Excel Tips: Identifying and Removing Duplicate Data Points

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Collecting, analyzing, and reporting with data can be daunting. The person that SAGE Publishing — the parent of MethodSpace — turns to when it has questions is Diana Aleman – editor extraordinaire for SAGE Stats and U.S. Political Stats. And now she is bringing her trials, tribulations, and expertise with data to you in a monthly blog, Tips with Diana. Stay tuned for Diana’s experiences, tips, and tricks with finding, analyzing and visualizing data. View Diana’s blog HERE.

There may be more than a few data points to double-check as you review and clean a data file. These can include blank values, outlier data points, data label misspellings, and so on. Duplicate data points are probably one of the most difficult to spot unless you’re lucky. Duplicates are exactly what they sound like: exact copies of the same data point. For instance, if I am looking at a data set on the number of hamsters across the United States and I see that Wisconsin has two data points, both of which are 50,000 (totally fabricated!), then I can infer that the data set has mistakenly included two duplicate values for Wisconsin.

So why does this matter? It matters because duplicate data points may inadvertently lead to miscalculation or misunderstanding of the data. The appearance of duplicates does not necessarily mean the entire data set is completely wrong – only that the data set may require a closer eye and some additional clean-up work as do most data sets. Thankfully, Excel offers two handy features that simplify the identification and removal of duplicate data points from a file!

The breakdown

It usually takes finding one set of duplicate data points for me to determine that Conditional Formatting should be applied to identify if any additional duplicates are present in a data file. The Conditional Formatting feature programmatically identifies duplicates in an entire data set. Without this feature I would be forced to manually check each data point. That may not be a big deal for a data set with about 50 rows of data, but it can be an incredibly inefficient process for a data set that contains, say, over 50,000 rows of data.

Using Conditional Formatting:

  1. Select the entire data set. Actually, you don’t have to select the entire data set; you may want to identify duplicate values in a particular column or row. If you want to identify duplicates across the entire data set, then select the entire set.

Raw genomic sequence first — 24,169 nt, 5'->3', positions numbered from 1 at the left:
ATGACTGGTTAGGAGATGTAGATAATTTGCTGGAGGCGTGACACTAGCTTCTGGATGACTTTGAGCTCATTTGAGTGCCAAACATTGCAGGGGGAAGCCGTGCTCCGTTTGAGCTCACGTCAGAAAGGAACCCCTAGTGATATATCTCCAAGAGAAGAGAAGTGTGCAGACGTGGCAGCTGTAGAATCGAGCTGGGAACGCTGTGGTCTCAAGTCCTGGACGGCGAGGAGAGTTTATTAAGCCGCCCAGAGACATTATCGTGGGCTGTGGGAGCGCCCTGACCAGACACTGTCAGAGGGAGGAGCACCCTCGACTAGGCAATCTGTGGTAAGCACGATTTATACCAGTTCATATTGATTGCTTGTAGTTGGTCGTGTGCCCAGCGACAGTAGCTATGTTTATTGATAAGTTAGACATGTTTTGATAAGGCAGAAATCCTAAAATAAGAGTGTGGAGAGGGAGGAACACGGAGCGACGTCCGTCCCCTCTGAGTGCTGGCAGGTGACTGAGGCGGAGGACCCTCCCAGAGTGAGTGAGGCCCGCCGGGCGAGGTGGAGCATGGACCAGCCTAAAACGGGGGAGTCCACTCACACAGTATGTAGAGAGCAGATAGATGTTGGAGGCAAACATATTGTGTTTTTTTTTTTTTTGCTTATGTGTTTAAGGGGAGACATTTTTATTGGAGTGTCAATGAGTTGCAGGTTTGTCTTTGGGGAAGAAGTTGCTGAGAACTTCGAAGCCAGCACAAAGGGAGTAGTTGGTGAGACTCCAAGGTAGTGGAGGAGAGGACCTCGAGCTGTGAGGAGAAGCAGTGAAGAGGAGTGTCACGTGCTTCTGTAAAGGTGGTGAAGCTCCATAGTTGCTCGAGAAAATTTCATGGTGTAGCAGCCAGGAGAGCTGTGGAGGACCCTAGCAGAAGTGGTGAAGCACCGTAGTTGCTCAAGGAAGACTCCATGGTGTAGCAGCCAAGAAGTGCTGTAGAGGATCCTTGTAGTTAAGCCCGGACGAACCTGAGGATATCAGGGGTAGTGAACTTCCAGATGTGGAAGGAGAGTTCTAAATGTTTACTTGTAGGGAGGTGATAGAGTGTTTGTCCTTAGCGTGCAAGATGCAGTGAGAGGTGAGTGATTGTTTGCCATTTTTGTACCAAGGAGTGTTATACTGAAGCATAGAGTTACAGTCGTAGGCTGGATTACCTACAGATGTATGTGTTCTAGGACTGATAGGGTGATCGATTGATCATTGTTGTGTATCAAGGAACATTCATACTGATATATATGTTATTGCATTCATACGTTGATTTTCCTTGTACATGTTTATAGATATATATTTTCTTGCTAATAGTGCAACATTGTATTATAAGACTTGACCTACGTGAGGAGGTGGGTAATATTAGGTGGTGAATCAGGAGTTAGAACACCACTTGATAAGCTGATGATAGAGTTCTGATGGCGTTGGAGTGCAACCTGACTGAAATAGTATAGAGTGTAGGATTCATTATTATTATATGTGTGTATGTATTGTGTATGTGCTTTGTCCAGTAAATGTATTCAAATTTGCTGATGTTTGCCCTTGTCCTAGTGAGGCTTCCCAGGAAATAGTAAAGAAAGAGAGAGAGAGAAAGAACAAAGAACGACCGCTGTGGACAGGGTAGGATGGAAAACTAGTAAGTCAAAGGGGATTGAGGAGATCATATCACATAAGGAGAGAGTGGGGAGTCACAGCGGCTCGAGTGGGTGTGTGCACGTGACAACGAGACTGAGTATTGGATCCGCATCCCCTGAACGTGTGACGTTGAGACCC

2. Navigate to the Home tab and select the Conditional Formatting button.
  3. In the Conditional Formatting menu, select Highlight Cells Rules.
  4. In the menu that pops up, select Duplicate Values.
  5. A window will appear detailing how Excel will highlight the duplicate values it identifies. The default setting is light red highlighting with red font, which works very well.
  6. Voilà. All duplicate values should now be highlighted in red!

After reviewing the highlighted duplicates, you can determine whether all the duplicates should be removed or not. To remove all duplicate values, you can use the Remove Duplicates feature to, well, remove the duplicates!

Using the Remove Duplicates feature:

  1. Select the data set that contains duplicates.
  2. Navigate to the Data tab in the tool bar.
  3. In the Data Tools section of the Data tab, select Remove Duplicates.
  4. One of two windows will appear:
    1. If you selected the entire data set, then an option will appear asking you to specify which columns you wish to delete duplicates from; if you want duplicates removed from the entire data set, then leave all the columns selected.
    2. If you selected a specific column, then a warning will appear to confirm that you want to limit removal to the column selected; if yes, then be sure to select “Continue with current selection”. If you decide to expand it to the entire data set, then choose “Expand the selection”.

All the duplicates should now be removed!

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